Faster SugarCRM Development with PHPStorm

Posted on Sun 30 April 2017 in sugarcrm

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Javascript development with SugarCRM can be a bit of a pain, however combining PHPStorm's filewatcher tool with a cut down repair script can speed things up to a more tolerable level.

What this setup does is watch for any javascript changes in our custom/ folder(because you're not making core hacks are you?) and execute a light-weight repair script when any of those files change. So you'll hit save in PHPStorm, wait a few seconds and your dev javascript should be refreshed and ready to test.

The Repair Script

First thing to do is get our hands on a fast repair script. Thankfully FrancescaS on the SugarCRM forums came up with a tidy javascript focused version of a repair script(originally by Jeff Bikart. The whole thread is here but I'll reproduce the code below for the lazy.

<?php
/*
 * Copyright 2013
 * Jeff Bickart
 * @bickart
 * jeff @ neposystems.com
 * modified by FrancescaS @ wolfram.com to repair/rebuild
 * only what absolutely necessary to work on js scripts
 */
if(!defined('sugarEntry'))define('sugarEntry', true);
require_once('include/entryPoint.php');
require_once('modules/Administration/QuickRepairAndRebuild.php');
//Bug 27991 . Redirect to index.php if the request is not come from CLI.
$sapi_type = php_sapi_name();
if (substr($sapi_type, 0, 3) != 'cgi') {
    global $sugar_config;
  if(!empty($sugar_config['site_url'])){
                header("Location: ".$sugar_config['site_url'] . "/index.php");
        }else{
                sugar_die("Didn't find site url in your sugarcrm config file");
        }
}
//End of #27991
if(empty($current_language)) {
        $current_language = $sugar_config['default_language'];
}
$app_list_strings = return_app_list_strings_language($current_language);
$app_strings = return_application_language($current_language);
global $current_user;
$current_user = new User();
$current_user->getSystemUser();
$GLOBALS['log']->debug('--------------------------------------------> at repair.php <--------------------------------------------');
$repair = new RepairAndClear();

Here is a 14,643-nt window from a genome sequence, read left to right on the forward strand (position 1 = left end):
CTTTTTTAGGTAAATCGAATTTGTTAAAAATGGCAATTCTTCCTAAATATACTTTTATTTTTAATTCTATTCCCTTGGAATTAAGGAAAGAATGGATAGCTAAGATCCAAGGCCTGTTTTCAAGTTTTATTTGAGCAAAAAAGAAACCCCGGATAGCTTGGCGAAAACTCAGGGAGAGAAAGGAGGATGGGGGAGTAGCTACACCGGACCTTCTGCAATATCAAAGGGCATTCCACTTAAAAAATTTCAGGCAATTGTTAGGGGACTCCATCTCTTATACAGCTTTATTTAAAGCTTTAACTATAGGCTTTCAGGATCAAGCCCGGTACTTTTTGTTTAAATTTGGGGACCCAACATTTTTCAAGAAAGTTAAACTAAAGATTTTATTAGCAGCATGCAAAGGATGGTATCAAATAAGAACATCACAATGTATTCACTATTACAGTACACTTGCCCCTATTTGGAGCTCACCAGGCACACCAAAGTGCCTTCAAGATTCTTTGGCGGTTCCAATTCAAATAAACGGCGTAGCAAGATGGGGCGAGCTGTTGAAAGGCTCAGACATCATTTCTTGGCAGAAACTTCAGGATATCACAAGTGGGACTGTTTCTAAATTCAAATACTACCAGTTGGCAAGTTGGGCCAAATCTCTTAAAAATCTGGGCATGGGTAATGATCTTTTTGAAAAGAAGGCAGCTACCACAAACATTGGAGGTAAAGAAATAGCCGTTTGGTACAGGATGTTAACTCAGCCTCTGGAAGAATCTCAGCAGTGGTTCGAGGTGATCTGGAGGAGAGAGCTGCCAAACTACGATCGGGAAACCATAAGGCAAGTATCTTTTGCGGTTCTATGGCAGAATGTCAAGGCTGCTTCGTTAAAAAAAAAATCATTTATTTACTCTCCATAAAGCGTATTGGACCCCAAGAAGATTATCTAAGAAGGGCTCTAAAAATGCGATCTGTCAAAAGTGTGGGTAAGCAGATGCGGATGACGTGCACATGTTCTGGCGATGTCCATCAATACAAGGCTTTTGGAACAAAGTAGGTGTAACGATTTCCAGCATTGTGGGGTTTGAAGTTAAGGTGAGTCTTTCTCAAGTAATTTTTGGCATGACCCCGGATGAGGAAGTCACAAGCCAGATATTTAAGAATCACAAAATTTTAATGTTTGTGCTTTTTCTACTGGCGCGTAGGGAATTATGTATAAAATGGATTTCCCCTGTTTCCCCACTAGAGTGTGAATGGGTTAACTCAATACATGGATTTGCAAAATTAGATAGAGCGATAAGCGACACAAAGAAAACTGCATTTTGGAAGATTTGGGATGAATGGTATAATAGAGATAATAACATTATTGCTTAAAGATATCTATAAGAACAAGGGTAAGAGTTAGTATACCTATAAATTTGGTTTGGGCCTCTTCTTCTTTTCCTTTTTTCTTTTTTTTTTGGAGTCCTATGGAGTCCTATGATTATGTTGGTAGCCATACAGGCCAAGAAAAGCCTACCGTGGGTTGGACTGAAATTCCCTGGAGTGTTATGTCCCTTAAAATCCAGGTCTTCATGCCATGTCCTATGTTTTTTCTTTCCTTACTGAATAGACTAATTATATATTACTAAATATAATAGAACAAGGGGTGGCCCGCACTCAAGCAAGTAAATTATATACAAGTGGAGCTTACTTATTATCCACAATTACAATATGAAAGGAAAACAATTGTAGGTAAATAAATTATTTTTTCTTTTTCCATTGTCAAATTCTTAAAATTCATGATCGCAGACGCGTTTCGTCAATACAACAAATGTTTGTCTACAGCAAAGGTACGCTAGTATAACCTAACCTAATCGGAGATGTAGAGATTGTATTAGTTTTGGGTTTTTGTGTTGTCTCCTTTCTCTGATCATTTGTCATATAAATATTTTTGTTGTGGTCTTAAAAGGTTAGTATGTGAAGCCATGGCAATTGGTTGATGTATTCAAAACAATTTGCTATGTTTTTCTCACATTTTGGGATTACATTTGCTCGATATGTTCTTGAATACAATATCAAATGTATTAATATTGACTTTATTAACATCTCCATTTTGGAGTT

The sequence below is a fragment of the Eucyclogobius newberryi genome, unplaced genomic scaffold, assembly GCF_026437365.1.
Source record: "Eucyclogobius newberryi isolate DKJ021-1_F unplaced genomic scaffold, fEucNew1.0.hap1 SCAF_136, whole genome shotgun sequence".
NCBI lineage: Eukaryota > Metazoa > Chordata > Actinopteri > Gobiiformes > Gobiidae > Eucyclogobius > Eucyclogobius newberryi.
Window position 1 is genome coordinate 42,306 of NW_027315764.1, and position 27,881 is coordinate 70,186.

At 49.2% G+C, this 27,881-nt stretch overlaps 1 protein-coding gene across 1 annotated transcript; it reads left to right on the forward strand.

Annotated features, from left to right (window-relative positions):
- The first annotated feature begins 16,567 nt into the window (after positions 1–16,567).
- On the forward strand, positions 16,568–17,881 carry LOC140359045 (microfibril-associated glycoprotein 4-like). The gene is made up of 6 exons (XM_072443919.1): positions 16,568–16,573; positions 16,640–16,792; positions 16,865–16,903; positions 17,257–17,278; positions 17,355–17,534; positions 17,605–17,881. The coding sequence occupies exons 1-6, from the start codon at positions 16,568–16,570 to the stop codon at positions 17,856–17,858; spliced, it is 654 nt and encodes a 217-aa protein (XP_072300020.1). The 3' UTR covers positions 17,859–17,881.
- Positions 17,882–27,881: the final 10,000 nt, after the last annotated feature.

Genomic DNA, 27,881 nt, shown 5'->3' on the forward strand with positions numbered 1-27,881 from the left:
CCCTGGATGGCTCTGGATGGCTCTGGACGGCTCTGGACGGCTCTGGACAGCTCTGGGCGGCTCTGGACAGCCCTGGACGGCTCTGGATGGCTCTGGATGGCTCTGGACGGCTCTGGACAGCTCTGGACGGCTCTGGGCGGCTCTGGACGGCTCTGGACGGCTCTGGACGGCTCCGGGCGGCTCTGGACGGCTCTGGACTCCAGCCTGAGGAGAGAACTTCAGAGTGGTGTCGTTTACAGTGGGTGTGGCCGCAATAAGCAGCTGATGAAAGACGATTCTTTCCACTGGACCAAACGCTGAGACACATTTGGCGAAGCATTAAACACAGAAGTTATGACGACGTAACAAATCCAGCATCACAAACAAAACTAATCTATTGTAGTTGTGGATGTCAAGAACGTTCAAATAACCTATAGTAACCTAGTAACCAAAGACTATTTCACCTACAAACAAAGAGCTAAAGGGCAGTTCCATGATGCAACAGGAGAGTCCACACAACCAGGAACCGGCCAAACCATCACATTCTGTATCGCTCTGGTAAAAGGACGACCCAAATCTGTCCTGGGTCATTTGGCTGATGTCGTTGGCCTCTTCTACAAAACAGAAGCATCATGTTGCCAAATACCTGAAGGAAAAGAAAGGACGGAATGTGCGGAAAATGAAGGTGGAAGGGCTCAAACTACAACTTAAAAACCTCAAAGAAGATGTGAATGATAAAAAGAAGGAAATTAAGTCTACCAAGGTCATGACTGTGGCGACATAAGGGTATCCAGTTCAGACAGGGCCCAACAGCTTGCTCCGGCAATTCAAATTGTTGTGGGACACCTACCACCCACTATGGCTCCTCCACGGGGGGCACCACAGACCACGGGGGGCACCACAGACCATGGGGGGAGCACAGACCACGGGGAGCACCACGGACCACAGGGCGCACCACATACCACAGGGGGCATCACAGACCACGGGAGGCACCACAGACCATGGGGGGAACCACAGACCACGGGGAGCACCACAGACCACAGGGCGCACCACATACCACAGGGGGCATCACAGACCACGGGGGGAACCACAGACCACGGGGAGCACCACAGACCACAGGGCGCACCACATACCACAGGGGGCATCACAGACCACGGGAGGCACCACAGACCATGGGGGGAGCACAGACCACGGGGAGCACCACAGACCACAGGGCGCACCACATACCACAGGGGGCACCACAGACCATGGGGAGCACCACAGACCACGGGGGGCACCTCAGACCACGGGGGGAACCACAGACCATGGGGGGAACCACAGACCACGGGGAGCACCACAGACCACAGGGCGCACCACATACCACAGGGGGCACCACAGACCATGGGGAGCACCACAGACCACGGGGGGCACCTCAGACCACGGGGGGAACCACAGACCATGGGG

// replace the repairAndClearAll with a limited set or clear actions
//$repair->repairAndClearAll(array('clearAll'),array(translate('LBL_ALL_MODULES')), true,false,'');
        $repair->module_list= array(translate('LBL_ALL_MODULES'));
        $repair->show_output = false;
        $repair->execute= true;
        $repair->clearLanguageCache();
        MetaDataManager::enableCacheRefreshQueue();
        $repair->clearTpls();
        $repair->clearJsFiles();
        $repair->clearJsLangFiles();
        $repair->clearLanguageCache();
        $repair->clearDashlets();
        $repair->clearSmarty();
        $repair->clearThemeCache();
        $repair->clearXMLfiles();
        $repair->clearExternalAPICache();
        $repair->clearAdditionalCaches();
        $repair->clearPDFFontCache();
        $repair->repairMetadataAPICache();
$exit_on_cleanup = true;
sugar_cleanup(false);
// some jobs have annoying habit of calling sugar_cleanup(), and it can be called only once
// but job results can be written to DB after job is finished, so we have to disconnect here again
// just in case we couldn't call cleanup
if(class_exists('DBManagerFactory')) {
        $db = DBManagerFactory::getInstance();
        $db->disconnect();
}
if($exit_on_cleanup) exit;

Take this file and move it to your ~/Bin folder or wherever you tend to put these one off little scripts.

The Watcher

The next thing to do is configure PHPStorm to start watching for Javascript file changes.

Go into Settings->Tools->File Watchers and hit the green plus to add a new watcher.

My file watcher configuration looks like this:

image0

So, ensure the 'File type' is Javascript, then add a new scope. Essentially the scope configures which files to watch. My scope for getting all files in the custom folder in my project looks like this:

image1

Simply alter your pattern to whatever your SugarCRM project structure looks like.

You should see a count of the number of files the scope has detected in the project and it should be more than 0, so use that as a guide to ensure the scope is correctly identifying all your interesting javascript files.

Once the scope is sorted, back in the watcher configuration, for the 'Argument' setting you will need to put in the path to the repair script from above then finally, for the 'Working Directory' put the root of the SugarCRM source.

After all of that is configured make some changes to a javascript file, hit save and hopefully you should see the 'Watch for JS Changes' task running for a few seconds.